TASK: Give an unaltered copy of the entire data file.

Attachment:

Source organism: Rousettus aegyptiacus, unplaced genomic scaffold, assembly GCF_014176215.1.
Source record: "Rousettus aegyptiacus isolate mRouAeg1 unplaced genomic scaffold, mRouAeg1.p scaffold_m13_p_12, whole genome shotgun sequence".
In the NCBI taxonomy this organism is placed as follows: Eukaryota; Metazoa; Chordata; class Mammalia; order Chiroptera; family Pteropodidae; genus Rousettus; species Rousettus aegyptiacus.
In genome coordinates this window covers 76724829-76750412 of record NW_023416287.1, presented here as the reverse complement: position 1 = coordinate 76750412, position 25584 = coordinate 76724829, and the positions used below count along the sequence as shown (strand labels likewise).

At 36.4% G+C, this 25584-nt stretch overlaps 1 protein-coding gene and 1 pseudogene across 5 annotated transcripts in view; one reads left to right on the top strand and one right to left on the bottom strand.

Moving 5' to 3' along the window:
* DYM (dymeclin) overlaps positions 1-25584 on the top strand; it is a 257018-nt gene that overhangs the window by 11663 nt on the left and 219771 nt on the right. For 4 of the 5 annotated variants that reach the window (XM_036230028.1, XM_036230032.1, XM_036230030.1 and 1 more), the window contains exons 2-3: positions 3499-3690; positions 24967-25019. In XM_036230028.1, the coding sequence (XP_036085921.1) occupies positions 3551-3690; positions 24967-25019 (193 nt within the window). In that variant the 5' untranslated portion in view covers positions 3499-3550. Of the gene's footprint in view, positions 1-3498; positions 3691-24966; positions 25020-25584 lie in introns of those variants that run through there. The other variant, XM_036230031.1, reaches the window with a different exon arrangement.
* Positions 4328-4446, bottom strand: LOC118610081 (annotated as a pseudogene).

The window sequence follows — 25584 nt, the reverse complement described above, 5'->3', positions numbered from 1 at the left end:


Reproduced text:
Source organism: Rousettus aegyptiacus, unplaced genomic scaffold, assembly GCF_014176215.1.
Source record: "Rousettus aegyptiacus isolate mRouAeg1 unplaced genomic scaffold, mRouAeg1.p scaffold_m13_p_12, whole genome shotgun sequence".
In the NCBI taxonomy this organism is placed as follows: Eukaryota; Metazoa; Chordata; class Mammalia; order Chiroptera; family Pteropodidae; genus Rousettus; species Rousettus aegyptiacus.
In genome coordinates this window covers 76724829-76750412 of record NW_023416287.1, presented here as the reverse complement: position 1 = coordinate 76750412, position 25584 = coordinate 76724829, and the positions used below count along the sequence as shown (strand labels likewise).

At 36.4% G+C, this 25584-nt stretch overlaps 1 protein-coding gene and 1 pseudogene across 5 annotated transcripts in view; one reads left to right on the top strand and one right to left on the bottom strand.

Moving 5' to 3' along the window:
* DYM (dymeclin) overlaps positions 1-25584 on the top strand; it is a 257018-nt gene that overhangs the window by 11663 nt on the left and 219771 nt on the right. For 4 of the 5 annotated variants that reach the window (XM_036230028.1, XM_036230032.1, XM_036230030.1 and 1 more), the window contains exons 2-3: positions 3499-3690; positions 24967-25019. In XM_036230028.1, the coding sequence (XP_036085921.1) occupies positions 3551-3690; positions 24967-25019 (193 nt within the window). In that variant the 5' untranslated portion in view covers positions 3499-3550. Of the gene's footprint in view, positions 1-3498; positions 3691-24966; positions 25020-25584 lie in introns of those variants that run through there. The other variant, XM_036230031.1, reaches the window with a different exon arrangement.
* Positions 4328-4446, bottom strand: LOC118610081 (annotated as a pseudogene).

The window sequence follows — 25584 nt, the reverse complement described above, 5'->3', positions numbered from 1 at the left end: